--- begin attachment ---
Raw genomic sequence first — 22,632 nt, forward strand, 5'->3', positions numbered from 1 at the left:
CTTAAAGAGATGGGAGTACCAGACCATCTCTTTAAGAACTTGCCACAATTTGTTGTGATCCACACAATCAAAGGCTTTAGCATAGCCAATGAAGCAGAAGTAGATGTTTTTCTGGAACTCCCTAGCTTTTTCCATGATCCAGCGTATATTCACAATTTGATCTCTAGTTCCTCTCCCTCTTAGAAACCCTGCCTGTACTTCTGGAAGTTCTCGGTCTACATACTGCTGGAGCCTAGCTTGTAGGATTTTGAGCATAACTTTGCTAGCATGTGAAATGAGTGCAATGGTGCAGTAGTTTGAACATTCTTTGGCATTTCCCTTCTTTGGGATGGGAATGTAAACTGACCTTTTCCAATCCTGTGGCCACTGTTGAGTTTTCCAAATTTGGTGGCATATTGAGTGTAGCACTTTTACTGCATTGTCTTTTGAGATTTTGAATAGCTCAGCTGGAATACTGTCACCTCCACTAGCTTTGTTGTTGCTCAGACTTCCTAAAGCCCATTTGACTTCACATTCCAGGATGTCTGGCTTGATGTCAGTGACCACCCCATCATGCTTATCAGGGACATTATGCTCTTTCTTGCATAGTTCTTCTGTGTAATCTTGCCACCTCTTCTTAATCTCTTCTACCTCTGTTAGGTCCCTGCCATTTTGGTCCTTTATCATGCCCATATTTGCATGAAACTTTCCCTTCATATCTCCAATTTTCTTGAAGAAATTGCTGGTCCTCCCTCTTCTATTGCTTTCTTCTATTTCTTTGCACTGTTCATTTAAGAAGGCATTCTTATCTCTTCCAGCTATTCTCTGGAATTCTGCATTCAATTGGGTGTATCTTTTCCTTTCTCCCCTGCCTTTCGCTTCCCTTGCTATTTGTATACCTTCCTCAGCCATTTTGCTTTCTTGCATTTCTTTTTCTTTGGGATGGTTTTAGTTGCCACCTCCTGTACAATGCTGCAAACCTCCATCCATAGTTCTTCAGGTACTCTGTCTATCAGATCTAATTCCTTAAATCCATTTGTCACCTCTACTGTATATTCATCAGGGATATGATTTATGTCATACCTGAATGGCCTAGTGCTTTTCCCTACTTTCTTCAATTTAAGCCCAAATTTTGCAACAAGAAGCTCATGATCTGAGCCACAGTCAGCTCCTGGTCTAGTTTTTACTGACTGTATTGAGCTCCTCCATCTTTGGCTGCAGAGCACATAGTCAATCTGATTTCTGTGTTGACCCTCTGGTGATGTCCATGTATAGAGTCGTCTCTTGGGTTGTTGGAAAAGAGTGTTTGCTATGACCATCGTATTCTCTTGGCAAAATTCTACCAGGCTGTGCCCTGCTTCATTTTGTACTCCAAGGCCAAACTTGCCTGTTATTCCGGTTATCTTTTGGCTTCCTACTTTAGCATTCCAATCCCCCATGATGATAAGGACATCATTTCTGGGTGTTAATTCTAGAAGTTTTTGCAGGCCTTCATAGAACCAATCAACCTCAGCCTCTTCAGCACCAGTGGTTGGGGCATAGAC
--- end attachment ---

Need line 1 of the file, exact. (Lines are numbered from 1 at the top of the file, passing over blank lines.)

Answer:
Raw genomic sequence first — 22,632 nt, forward strand, 5'->3', positions numbered from 1 at the left: